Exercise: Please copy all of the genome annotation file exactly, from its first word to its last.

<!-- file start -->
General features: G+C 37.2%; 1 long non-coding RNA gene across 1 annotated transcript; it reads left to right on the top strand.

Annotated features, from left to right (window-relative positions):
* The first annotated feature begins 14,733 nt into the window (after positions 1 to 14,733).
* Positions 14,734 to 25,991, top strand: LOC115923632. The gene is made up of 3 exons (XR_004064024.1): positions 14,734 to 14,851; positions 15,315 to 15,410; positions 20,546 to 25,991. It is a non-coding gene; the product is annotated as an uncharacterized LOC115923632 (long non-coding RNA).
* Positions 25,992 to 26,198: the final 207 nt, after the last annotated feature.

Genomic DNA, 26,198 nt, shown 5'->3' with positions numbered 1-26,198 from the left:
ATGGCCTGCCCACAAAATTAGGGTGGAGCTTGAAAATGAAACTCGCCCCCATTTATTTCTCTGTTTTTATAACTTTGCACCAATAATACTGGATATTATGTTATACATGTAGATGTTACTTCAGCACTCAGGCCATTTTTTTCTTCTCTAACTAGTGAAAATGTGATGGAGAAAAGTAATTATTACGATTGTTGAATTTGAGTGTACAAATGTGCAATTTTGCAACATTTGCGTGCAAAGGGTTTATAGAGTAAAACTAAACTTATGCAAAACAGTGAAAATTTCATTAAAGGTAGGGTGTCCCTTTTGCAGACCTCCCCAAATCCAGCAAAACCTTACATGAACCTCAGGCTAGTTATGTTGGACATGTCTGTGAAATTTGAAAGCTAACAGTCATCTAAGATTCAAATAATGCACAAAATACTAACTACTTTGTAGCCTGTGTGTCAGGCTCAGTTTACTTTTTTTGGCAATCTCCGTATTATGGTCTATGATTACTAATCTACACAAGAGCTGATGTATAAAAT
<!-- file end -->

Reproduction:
General features: G+C 37.2%; 1 long non-coding RNA gene across 1 annotated transcript; it reads left to right on the top strand.

Annotated features, from left to right (window-relative positions):
* The first annotated feature begins 14,733 nt into the window (after positions 1 to 14,733).
* Positions 14,734 to 25,991, top strand: LOC115923632. The gene is made up of 3 exons (XR_004064024.1): positions 14,734 to 14,851; positions 15,315 to 15,410; positions 20,546 to 25,991. It is a non-coding gene; the product is annotated as an uncharacterized LOC115923632 (long non-coding RNA).
* Positions 25,992 to 26,198: the final 207 nt, after the last annotated feature.

Genomic DNA, 26,198 nt, shown 5'->3' with positions numbered 1-26,198 from the left:
ATGGCCTGCCCACAAAATTAGGGTGGAGCTTGAAAATGAAACTCGCCCCCATTTATTTCTCTGTTTTTATAACTTTGCACCAATAATACTGGATATTATGTTATACATGTAGATGTTACTTCAGCACTCAGGCCATTTTTTTCTTCTCTAACTAGTGAAAATGTGATGGAGAAAAGTAATTATTACGATTGTTGAATTTGAGTGTACAAATGTGCAATTTTGCAACATTTGCGTGCAAAGGGTTTATAGAGTAAAACTAAACTTATGCAAAACAGTGAAAATTTCATTAAAGGTAGGGTGTCCCTTTTGCAGACCTCCCCAAATCCAGCAAAACCTTACATGAACCTCAGGCTAGTTATGTTGGACATGTCTGTGAAATTTGAAAGCTAACAGTCATCTAAGATTCAAATAATGCACAAAATACTAACTACTTTGTAGCCTGTGTGTCAGGCTCAGTTTACTTTTTTTGGCAATCTCCGTATTATGGTCTATGATTACTAATCTACACAAGAGCTGATGTATAAAAT